From there, we caught our first glimpse of the stunning cove which is a huge limestone amphitheatre shaped rock formation. It was created by a waterfall carrying melt water from glaciers at the end of the ice age more than 12,000 years ago. The vast amount of water flowing over the waterfall created a curved lipped shape because the edge was more heavily eroded than the sides.
The well maintained footpath alongside Malham Beck towards the cove forms part of the Pennine Way, a 268 mile national walking trail along the backbone of northern England. We passed several cows and bullocks with one or two of them raising the energy to view the comings and goings of walkers along the path. Although the village car parks seemed overrun with visitors, people soon spread out and it never felt crowded.
The footpath ends by a pair of gates near to the cove but it’s possible to continue into the amphitheatre to take a closer look at the breathtaking view by scrambling over a few rocks. The sheer rock face challenges rock climbers and we spotted several groups attempting climbs on different parts of the cove.
The vertical face is 260 ft high and has some of the hardest climbs in the country attracting climbers from far and wide. As well as being popular with climbers, pairs of nesting peregrine falcons call the cove their home as it provides protection for them but sadly we didn’t see any during our visit.
We then retraced our steps a short distance back to the footpath to enable us to climb up to the top of the cove. To prevent erosion, steps have been built most of the way up but as these have been made from limestone they blend in with the natural landscape and do not detract from it. Some of the steps are quite steep but it’s a fairly easy hike especially if like me you pause occasionally to look back over the stunning Malhamdale scenery.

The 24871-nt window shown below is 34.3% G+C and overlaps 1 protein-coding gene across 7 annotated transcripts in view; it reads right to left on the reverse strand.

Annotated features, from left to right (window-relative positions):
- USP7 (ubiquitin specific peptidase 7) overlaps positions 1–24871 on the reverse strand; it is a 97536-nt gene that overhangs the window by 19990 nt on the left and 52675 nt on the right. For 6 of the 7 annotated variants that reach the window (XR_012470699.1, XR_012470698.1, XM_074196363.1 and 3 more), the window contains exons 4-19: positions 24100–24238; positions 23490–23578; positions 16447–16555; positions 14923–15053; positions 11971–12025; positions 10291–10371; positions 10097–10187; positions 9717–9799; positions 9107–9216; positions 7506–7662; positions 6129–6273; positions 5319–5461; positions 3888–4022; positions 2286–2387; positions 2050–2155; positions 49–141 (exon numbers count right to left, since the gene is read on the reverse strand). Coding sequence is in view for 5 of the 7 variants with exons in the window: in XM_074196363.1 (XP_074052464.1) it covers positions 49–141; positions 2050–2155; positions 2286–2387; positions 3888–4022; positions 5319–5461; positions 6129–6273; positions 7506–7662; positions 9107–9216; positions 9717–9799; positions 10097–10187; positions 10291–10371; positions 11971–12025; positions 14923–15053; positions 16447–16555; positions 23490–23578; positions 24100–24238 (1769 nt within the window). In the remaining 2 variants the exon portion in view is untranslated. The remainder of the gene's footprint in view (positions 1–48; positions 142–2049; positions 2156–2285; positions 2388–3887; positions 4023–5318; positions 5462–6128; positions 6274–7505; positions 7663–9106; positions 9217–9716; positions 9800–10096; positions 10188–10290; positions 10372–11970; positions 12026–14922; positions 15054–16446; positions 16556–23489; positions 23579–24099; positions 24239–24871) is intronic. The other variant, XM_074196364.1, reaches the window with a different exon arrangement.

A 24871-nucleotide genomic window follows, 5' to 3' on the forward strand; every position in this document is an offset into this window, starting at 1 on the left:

I definitely recommend making the effort to climb to the top to view the geological phenomenon. It’s a large area of deeply eroded limestone pavement rarely found in England which was created as ice water melted.
We carefully stepped across the small flat blocks of limestone separated by deep crevices that had formed in the ice age then peered over the edge taking in the spectacular views of the valley below. Fans of Harry Potter might recognise the limestone pavement as scenes from The Deathly Hallows, Part One were filmed there.
After relaxing awhile sitting on a limestone boulder breathing in the fresh air, we carefully made our descent back down the stone steps. Part way down we could see the full extent of the gently undulating path running alongside the beck that we had followed.
Back in the village, we had a little look in the gift shop where we found lots of locally sourced products from pots of honey to candles and hiking gear. It was so nice to find shops, cafes and pubs springing back to life once again and people out and about.
As we couldn’t go home without a well earned drink in the pub we stopped off at The Victoria in the nearby village of Kirkby Malham which has its own car park and was less busy but just as nice as the pubs in Malham. The end of a lovely few hours in the delightful Yorkshire Dales.